Final projects in Government Information course result in publications

Dominique Hallett
Dominique Hallett, Adjunct Lecturer

Two students who were enrolled in the Government Information (IS 594) course this past spring are now published authors. Their papers began as their final project for the course, which acquaints students with government publications. With the students' permission, course instructor and Adjunct Lecturer Dominique Hallett submitted the papers to DttP: Documents to the People, and they were published in the journal's most recent edition (Vol. 51, No. 3).

In "Lessons Learned in Born-Digital Preservation," Miguel Beltran (MSLIS '23) discusses the importance of preserving government documents that are created in digital mediums. He gives the example of documents related to the war in Afghanistan and demonstrates how essential it is to preserve them and others of a similar nature. He emphasizes that the only way to ensure that born-digital government documents are available to future generations is to create laws that mandate their preservation—and to determine which agencies should be responsible for overseeing the process.

In her article, "The Relationship Between Government Documents and Black People Through the Coverage of the Black Panther Party," Informatics PhD student Kyra Milan Abrams argues that the coverage of the Black Panther Party in official government documents reflects how government documents cover Black people in general. According to Abrams, the "clear biases" she found in her research are not unique but demonstrate the beliefs in the U.S. about defying the status quo and about Black people.

Hallett serves as the government information and STEM librarian at Arkansas State University in Jonesboro. She holds an MLIS from Louisiana State University and an MA in heritage studies and BA in political science from Arkansas State University.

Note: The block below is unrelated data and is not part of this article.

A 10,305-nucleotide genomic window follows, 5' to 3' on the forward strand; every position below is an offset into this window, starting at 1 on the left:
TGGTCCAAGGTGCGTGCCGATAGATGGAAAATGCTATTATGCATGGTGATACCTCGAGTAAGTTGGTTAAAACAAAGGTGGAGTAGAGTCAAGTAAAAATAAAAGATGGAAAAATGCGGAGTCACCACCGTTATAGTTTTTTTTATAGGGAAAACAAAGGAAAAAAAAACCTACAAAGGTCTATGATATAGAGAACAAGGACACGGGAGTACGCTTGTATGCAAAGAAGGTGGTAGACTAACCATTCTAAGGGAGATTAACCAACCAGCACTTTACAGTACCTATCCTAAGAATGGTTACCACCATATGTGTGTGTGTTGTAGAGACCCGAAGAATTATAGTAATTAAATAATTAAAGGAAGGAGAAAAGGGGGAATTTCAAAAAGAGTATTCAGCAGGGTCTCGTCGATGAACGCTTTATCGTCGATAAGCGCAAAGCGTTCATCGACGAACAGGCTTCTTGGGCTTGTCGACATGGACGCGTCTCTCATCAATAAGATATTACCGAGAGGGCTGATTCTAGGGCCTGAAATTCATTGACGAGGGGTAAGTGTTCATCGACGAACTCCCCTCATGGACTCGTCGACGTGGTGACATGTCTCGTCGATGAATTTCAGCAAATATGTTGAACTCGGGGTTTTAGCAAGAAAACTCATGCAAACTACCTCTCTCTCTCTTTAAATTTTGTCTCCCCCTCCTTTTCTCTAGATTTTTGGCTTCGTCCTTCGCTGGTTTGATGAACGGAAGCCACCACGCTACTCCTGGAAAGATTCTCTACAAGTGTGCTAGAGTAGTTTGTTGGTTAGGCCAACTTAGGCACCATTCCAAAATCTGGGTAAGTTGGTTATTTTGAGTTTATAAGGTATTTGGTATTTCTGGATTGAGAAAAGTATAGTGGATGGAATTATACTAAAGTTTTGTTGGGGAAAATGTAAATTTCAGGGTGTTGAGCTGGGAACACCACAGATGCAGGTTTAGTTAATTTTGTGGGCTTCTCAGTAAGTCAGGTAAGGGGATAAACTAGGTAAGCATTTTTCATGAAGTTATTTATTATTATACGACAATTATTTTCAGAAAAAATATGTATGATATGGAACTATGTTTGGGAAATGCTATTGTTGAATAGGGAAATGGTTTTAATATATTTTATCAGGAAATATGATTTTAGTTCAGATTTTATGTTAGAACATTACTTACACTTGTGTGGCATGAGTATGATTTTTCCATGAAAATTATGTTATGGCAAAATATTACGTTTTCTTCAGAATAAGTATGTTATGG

Updated on
Backto the news archive

Related News

Petrella defends dissertation

Doctoral candidate Julia Burns Petrella successfully defended her dissertation, "Educating Pre-Service School Librarians about Race, Racism, and Whiteness," on December 4.

Julia Burns Petrella

Guo defends dissertation

Doctoral candidate Qiuyan Guo successfully defended her dissertation, "Exploring Chinese Celebrity Fans’ Online Information Behaviors and Understandings of Their Practices," on December 6.

Qiuyan Guo

Tilley featured in comic book

Associate Professor Carol Tilley had an unexpected citation in her favorite medium—comic books! Dav Pilkey, author and illustrator of a number of bestselling and award-winning children’s books, including the popular Captain Underpants series, depicts Tilley's research on psychiatrist Fredric Wertham in his newest comic, Cat Kid Comic Club Influencers.

Dav Pilkey's comic depicting Carol Tilley

BIG projects span the globe

This fall, students in the Business Intelligence Group (BIG), the student consultancy group associated with Associate Professor Yoo-Seong Song's Applied Business Research class (IS 514), worked on projects related to supply chain management, digital health, biotechnology, and higher education for companies located at the University of Illinois Research Park and overseas in East Asia and Africa. 

Internship Spotlight: State Farm

BSIS student Evan Chen discusses his summer internship at State Farm, where he developed an interest in computer vision.

Evan Chen